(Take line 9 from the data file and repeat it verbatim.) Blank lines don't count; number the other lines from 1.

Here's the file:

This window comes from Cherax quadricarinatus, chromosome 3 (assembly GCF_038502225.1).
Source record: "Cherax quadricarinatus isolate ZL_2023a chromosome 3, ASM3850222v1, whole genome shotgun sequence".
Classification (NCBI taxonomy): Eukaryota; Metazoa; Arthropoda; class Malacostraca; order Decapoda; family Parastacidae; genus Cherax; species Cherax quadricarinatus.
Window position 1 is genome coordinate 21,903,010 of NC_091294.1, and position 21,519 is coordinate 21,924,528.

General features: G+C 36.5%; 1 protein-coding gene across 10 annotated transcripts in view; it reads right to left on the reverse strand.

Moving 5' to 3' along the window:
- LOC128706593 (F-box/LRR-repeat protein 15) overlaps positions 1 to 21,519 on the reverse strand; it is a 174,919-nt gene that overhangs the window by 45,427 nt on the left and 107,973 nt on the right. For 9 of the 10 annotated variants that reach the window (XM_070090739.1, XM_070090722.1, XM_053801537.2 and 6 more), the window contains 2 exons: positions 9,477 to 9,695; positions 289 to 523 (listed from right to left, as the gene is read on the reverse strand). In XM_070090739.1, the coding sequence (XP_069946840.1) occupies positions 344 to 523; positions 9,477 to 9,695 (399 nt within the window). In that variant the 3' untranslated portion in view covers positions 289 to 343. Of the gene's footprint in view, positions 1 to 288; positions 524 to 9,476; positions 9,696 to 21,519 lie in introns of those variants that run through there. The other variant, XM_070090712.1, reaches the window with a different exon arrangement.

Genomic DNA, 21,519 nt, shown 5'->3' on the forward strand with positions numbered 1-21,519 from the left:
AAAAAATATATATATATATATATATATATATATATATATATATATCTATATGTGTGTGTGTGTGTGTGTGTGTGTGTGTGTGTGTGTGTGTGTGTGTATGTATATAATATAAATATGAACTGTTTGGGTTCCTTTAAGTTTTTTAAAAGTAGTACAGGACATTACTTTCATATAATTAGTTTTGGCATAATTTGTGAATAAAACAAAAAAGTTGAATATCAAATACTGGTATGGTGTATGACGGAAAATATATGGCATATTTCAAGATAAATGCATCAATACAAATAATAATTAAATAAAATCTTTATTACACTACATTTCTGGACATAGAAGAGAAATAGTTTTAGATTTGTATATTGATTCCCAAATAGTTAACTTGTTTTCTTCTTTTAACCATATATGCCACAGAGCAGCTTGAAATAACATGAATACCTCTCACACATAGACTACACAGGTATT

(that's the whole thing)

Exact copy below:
AAAAAATATATATATATATATATATATATATATATATATATATATCTATATGTGTGTGTGTGTGTGTGTGTGTGTGTGTGTGTGTGTGTGTGTGTGTATGTATATAATATAAATATGAACTGTTTGGGTTCCTTTAAGTTTTTTAAAAGTAGTACAGGACATTACTTTCATATAATTAGTTTTGGCATAATTTGTGAATAAAACAAAAAAGTTGAATATCAAATACTGGTATGGTGTATGACGGAAAATATATGGCATATTTCAAGATAAATGCATCAATACAAATAATAATTAAATAAAATCTTTATTACACTACATTTCTGGACATAGAAGAGAAATAGTTTTAGATTTGTATATTGATTCCCAAATAGTTAACTTGTTTTCTTCTTTTAACCATATATGCCACAGAGCAGCTTGAAATAACATGAATACCTCTCACACATAGACTACACAGGTATT